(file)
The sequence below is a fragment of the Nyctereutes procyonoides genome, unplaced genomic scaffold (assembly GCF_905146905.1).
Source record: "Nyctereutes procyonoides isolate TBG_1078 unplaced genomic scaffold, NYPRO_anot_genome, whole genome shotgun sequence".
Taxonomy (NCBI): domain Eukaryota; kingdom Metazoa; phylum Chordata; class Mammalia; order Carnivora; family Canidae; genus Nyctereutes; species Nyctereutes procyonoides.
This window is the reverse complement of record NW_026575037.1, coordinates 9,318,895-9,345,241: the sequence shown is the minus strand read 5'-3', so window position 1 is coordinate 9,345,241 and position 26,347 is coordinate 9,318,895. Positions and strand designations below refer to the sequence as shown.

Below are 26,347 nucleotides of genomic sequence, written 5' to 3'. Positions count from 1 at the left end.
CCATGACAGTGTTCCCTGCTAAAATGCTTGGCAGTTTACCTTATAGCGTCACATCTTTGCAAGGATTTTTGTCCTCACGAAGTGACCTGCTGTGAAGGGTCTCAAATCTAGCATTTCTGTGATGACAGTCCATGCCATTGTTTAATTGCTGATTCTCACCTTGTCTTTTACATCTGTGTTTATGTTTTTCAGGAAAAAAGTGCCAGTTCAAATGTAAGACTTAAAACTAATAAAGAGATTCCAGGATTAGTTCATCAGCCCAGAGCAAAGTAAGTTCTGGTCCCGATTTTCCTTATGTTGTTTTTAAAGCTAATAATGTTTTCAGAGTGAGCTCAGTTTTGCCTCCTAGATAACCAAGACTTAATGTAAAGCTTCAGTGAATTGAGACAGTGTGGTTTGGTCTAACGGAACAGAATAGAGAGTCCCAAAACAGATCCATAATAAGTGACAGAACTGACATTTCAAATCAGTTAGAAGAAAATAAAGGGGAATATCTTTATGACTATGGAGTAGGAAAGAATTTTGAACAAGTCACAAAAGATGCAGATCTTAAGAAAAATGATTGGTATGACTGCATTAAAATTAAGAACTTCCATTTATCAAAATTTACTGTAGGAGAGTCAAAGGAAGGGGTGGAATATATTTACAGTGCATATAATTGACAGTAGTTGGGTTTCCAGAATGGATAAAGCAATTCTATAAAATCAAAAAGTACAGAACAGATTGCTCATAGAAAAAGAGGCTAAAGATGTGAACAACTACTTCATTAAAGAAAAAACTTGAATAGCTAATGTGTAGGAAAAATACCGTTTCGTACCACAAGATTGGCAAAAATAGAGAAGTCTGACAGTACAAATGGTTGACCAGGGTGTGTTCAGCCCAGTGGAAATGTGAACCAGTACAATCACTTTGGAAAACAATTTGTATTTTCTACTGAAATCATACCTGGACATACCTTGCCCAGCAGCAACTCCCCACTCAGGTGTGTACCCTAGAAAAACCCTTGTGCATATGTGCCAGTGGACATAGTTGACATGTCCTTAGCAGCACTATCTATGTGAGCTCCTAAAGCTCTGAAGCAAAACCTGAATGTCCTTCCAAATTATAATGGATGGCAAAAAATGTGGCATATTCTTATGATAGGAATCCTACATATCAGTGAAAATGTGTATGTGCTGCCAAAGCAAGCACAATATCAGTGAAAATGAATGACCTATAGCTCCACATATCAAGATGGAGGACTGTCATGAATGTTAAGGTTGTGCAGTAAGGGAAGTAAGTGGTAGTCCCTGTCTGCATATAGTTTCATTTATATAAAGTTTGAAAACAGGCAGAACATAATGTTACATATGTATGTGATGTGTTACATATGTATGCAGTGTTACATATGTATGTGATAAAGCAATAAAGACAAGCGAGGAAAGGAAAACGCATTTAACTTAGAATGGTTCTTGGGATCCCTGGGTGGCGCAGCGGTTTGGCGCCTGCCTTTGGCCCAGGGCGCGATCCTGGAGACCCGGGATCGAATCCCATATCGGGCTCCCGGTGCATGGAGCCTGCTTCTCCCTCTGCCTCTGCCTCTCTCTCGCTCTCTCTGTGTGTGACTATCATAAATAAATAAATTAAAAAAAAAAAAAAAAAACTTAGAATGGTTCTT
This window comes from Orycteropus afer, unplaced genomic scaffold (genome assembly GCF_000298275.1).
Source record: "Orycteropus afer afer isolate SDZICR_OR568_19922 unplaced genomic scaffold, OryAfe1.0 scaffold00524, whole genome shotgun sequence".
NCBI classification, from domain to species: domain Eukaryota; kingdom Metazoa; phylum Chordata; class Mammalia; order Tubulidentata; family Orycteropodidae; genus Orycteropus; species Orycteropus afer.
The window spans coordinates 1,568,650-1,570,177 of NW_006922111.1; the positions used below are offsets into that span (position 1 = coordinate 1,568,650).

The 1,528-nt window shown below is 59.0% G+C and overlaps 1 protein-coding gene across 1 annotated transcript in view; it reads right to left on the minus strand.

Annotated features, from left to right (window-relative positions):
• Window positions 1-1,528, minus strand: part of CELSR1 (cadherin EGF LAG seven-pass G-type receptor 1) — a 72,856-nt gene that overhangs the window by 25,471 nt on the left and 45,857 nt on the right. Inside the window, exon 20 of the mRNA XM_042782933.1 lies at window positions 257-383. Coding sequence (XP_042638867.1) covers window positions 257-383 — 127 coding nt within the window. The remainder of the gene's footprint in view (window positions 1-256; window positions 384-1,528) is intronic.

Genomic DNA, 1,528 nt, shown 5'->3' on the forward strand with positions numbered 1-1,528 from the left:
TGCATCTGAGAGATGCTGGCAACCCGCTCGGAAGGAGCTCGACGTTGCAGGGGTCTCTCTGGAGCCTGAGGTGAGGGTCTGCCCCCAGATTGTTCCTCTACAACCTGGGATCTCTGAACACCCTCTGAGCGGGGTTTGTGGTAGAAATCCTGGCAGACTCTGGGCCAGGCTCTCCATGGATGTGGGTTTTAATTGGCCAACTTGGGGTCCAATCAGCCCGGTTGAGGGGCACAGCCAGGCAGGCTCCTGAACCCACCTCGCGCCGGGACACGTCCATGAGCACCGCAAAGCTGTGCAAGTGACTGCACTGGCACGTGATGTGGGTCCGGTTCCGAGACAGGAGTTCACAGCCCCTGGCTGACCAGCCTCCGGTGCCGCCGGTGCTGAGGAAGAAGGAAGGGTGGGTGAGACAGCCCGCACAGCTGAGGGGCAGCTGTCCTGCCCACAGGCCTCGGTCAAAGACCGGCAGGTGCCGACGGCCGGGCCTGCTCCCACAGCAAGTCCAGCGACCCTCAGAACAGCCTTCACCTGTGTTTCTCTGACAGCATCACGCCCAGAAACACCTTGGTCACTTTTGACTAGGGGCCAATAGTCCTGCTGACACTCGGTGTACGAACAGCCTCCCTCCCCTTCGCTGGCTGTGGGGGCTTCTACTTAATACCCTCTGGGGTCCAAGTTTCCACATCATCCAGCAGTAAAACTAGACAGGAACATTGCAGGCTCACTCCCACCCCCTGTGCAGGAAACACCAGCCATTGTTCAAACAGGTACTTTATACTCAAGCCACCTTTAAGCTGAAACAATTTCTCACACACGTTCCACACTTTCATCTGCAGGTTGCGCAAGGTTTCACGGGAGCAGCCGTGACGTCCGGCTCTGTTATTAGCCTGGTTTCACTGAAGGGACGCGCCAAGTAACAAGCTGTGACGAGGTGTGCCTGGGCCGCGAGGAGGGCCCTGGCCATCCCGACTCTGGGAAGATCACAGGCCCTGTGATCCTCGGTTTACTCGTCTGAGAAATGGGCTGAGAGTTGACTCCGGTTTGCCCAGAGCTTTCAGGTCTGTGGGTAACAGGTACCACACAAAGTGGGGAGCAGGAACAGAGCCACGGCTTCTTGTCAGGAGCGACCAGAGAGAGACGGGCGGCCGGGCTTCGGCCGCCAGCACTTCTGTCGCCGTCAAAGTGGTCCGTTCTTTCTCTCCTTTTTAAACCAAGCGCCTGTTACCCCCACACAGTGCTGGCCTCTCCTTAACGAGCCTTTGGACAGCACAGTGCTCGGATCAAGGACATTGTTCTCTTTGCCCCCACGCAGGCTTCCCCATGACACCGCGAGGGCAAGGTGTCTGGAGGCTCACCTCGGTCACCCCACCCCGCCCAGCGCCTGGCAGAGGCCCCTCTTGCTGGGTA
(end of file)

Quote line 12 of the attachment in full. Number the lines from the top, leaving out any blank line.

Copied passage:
Annotated features, from left to right (window-relative positions):